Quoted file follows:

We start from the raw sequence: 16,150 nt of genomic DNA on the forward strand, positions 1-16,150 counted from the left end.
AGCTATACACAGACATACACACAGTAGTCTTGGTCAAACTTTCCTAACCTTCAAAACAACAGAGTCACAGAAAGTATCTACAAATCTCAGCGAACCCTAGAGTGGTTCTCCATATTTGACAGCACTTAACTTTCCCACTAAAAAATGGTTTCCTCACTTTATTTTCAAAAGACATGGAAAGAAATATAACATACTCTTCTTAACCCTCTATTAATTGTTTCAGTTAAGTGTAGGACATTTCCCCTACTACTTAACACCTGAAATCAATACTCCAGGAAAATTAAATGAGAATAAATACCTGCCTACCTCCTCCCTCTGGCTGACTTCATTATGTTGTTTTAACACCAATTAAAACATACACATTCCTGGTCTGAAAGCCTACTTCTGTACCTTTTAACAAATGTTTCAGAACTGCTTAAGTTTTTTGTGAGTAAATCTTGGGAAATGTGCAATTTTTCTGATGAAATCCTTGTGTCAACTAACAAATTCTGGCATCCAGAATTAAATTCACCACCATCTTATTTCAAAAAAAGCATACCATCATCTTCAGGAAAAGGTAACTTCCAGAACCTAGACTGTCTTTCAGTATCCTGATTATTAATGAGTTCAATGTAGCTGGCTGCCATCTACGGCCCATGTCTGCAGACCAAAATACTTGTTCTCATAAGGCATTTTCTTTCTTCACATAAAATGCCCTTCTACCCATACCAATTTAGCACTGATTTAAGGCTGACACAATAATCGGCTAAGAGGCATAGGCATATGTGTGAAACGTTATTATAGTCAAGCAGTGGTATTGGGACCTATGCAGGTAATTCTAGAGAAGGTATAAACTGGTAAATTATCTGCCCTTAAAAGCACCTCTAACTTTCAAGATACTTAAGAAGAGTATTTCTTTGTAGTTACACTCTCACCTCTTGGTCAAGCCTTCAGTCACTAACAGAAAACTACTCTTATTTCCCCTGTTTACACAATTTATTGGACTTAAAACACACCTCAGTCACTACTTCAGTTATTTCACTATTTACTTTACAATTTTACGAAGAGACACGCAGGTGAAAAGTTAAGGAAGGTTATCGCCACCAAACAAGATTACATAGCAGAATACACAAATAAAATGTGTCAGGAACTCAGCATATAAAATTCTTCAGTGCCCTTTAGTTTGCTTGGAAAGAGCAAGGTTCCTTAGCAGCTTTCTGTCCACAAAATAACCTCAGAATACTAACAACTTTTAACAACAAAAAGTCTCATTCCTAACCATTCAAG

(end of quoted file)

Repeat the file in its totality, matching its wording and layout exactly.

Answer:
We start from the raw sequence: 16,150 nt of genomic DNA on the forward strand, positions 1-16,150 counted from the left end.
AGCTATACACAGACATACACACAGTAGTCTTGGTCAAACTTTCCTAACCTTCAAAACAACAGAGTCACAGAAAGTATCTACAAATCTCAGCGAACCCTAGAGTGGTTCTCCATATTTGACAGCACTTAACTTTCCCACTAAAAAATGGTTTCCTCACTTTATTTTCAAAAGACATGGAAAGAAATATAACATACTCTTCTTAACCCTCTATTAATTGTTTCAGTTAAGTGTAGGACATTTCCCCTACTACTTAACACCTGAAATCAATACTCCAGGAAAATTAAATGAGAATAAATACCTGCCTACCTCCTCCCTCTGGCTGACTTCATTATGTTGTTTTAACACCAATTAAAACATACACATTCCTGGTCTGAAAGCCTACTTCTGTACCTTTTAACAAATGTTTCAGAACTGCTTAAGTTTTTTGTGAGTAAATCTTGGGAAATGTGCAATTTTTCTGATGAAATCCTTGTGTCAACTAACAAATTCTGGCATCCAGAATTAAATTCACCACCATCTTATTTCAAAAAAAGCATACCATCATCTTCAGGAAAAGGTAACTTCCAGAACCTAGACTGTCTTTCAGTATCCTGATTATTAATGAGTTCAATGTAGCTGGCTGCCATCTACGGCCCATGTCTGCAGACCAAAATACTTGTTCTCATAAGGCATTTTCTTTCTTCACATAAAATGCCCTTCTACCCATACCAATTTAGCACTGATTTAAGGCTGACACAATAATCGGCTAAGAGGCATAGGCATATGTGTGAAACGTTATTATAGTCAAGCAGTGGTATTGGGACCTATGCAGGTAATTCTAGAGAAGGTATAAACTGGTAAATTATCTGCCCTTAAAAGCACCTCTAACTTTCAAGATACTTAAGAAGAGTATTTCTTTGTAGTTACACTCTCACCTCTTGGTCAAGCCTTCAGTCACTAACAGAAAACTACTCTTATTTCCCCTGTTTACACAATTTATTGGACTTAAAACACACCTCAGTCACTACTTCAGTTATTTCACTATTTACTTTACAATTTTACGAAGAGACACGCAGGTGAAAAGTTAAGGAAGGTTATCGCCACCAAACAAGATTACATAGCAGAATACACAAATAAAATGTGTCAGGAACTCAGCATATAAAATTCTTCAGTGCCCTTTAGTTTGCTTGGAAAGAGCAAGGTTCCTTAGCAGCTTTCTGTCCACAAAATAACCTCAGAATACTAACAACTTTTAACAACAAAAAGTCTCATTCCTAACCATTCAAG